Fourteen out of 18 forgery alerts submitted to ACP in December of 2018 were for Ratio-Cotridin. Some of the forgeries were caught, thanks to easily recognizable alterations; others were not. There are many reasons why Cotridin could be a target for forgeries but following the standards of practice will ensure drugs are dispensed only to those with legitimate prescriptions.
Another recent trend involves patients claiming the prescription was obtained via tele-medicine, or in one case, FaceTime.
Referencing the Standards of Practice for Pharmacists and Pharmacy Technicians will help determine the authenticity of a prescription and prevent the forgery from happening.
Standard 6.6 states that before dispensing a prescription, a pharmacist or a pharmacy technician must determine the authenticity of the prescription by taking reasonable steps to:
- identify the prescriber;
- determine whether the prescriber is legally authorized to prescribe the drug or blood product for which the prescription has been given; and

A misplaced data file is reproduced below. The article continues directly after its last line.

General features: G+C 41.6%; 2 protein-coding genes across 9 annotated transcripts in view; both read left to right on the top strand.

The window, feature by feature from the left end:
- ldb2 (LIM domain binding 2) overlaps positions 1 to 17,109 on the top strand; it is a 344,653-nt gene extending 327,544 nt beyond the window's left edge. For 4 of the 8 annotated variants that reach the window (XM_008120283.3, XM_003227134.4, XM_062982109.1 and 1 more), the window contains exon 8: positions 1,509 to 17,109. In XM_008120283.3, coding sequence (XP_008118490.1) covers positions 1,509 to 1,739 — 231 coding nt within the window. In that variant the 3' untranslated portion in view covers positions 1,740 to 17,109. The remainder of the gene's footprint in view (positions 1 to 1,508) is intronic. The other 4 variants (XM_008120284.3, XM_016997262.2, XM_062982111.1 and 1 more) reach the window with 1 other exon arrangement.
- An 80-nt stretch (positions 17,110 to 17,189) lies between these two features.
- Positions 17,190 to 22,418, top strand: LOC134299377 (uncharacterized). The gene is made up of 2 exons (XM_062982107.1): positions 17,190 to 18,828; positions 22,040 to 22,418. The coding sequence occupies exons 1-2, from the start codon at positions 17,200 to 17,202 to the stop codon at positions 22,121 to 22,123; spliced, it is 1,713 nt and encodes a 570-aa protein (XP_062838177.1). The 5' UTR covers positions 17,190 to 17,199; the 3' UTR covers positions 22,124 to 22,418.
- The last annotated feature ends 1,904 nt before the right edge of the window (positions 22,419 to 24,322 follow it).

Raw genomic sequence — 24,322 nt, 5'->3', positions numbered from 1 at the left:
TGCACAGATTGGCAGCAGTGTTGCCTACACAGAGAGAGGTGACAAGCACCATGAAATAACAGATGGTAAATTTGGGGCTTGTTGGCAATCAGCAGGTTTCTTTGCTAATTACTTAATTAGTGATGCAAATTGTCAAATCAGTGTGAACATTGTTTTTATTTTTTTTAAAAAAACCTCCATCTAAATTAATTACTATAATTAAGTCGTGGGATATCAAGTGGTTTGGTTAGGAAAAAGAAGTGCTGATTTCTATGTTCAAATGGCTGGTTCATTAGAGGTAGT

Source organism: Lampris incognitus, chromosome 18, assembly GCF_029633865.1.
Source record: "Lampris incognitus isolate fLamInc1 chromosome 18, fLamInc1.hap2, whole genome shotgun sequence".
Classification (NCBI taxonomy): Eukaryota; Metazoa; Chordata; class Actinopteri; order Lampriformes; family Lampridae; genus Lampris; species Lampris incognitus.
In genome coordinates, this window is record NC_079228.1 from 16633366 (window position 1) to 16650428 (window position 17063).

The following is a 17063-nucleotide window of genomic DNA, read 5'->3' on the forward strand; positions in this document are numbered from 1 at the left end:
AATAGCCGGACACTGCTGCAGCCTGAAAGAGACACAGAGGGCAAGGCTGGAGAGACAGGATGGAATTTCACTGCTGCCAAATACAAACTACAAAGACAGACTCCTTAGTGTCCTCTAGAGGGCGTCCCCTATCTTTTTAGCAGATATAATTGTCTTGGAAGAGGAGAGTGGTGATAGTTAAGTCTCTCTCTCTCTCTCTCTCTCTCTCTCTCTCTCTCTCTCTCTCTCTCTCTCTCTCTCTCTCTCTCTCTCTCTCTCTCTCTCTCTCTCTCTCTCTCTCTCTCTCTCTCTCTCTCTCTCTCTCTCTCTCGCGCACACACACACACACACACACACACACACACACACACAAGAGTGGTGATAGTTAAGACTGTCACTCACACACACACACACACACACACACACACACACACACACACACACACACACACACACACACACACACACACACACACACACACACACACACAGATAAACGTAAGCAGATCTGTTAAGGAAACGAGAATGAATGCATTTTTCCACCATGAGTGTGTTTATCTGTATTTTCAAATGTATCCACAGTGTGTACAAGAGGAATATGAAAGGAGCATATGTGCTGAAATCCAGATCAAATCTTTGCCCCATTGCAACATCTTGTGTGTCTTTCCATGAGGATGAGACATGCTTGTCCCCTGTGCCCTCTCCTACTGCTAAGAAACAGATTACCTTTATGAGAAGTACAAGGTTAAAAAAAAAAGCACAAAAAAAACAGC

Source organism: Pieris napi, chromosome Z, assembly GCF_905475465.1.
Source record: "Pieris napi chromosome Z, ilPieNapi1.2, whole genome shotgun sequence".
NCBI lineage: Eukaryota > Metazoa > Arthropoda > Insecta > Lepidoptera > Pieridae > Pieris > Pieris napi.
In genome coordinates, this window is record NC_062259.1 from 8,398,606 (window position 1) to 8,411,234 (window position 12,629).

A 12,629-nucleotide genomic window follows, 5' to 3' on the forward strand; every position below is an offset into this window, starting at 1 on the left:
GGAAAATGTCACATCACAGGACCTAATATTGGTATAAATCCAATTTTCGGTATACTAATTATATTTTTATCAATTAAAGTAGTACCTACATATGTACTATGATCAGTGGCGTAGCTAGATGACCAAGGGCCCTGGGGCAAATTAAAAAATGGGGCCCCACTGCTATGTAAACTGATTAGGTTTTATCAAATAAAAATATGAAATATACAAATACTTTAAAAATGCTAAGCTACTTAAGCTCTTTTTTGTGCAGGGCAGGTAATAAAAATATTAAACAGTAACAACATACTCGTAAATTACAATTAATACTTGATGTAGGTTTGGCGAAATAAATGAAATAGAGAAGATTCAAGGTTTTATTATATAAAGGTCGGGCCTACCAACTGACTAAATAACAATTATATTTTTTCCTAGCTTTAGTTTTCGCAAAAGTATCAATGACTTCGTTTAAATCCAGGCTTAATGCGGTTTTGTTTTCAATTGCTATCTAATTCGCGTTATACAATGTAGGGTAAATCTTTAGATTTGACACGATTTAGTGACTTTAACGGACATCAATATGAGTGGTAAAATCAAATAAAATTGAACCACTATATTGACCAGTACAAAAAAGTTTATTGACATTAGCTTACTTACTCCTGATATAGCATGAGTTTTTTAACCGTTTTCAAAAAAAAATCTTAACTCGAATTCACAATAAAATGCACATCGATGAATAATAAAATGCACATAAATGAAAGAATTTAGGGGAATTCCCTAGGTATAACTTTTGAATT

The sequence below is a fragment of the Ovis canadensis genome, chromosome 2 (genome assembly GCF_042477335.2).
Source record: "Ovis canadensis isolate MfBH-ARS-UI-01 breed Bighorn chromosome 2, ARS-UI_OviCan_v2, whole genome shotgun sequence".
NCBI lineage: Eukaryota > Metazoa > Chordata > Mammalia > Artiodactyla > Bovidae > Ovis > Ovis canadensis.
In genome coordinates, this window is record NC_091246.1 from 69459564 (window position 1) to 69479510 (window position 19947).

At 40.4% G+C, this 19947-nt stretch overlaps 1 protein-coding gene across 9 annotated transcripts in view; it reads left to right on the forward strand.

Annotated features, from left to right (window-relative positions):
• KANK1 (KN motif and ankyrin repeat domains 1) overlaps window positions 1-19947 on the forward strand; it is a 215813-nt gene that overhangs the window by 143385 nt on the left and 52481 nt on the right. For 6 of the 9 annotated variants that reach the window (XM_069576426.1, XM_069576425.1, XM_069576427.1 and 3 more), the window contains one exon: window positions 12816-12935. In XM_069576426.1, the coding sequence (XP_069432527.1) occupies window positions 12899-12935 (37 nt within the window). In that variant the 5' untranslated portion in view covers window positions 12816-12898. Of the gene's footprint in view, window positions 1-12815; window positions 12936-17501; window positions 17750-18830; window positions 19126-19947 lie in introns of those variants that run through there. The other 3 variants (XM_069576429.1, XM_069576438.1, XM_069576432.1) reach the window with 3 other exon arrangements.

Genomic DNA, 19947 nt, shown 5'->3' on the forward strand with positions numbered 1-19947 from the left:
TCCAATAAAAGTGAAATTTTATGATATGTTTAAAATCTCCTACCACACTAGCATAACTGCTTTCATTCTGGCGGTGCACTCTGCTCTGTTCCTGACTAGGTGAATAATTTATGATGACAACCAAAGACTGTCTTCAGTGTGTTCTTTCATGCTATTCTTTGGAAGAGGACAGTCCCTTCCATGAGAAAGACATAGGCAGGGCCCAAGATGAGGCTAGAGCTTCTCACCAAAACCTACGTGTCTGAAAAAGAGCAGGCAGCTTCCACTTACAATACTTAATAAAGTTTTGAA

- assess whether the prescription has been altered, forged, or stolen.
Standard 6 states that each time a pharmacist or a pharmacy technician dispenses a Schedule 1 drug or blood product pursuant to a prescription:
- the pharmacist must determine that the prescription is appropriate; and
- the pharmacist or the pharmacy technician must determine that the prescription is current, authentic, and complete.
Odd spelling, quantities, and signatures are some red flags that pharmacy professionals have noticed when looking at forged prescriptions. Other forgeries are more difficult to spot but when in doubt, pharmacists should contact the prescriber to confirm the authenticity of a prescription.
If you do catch a forgery, remember to report it to ACP via the Forgery Alerts page.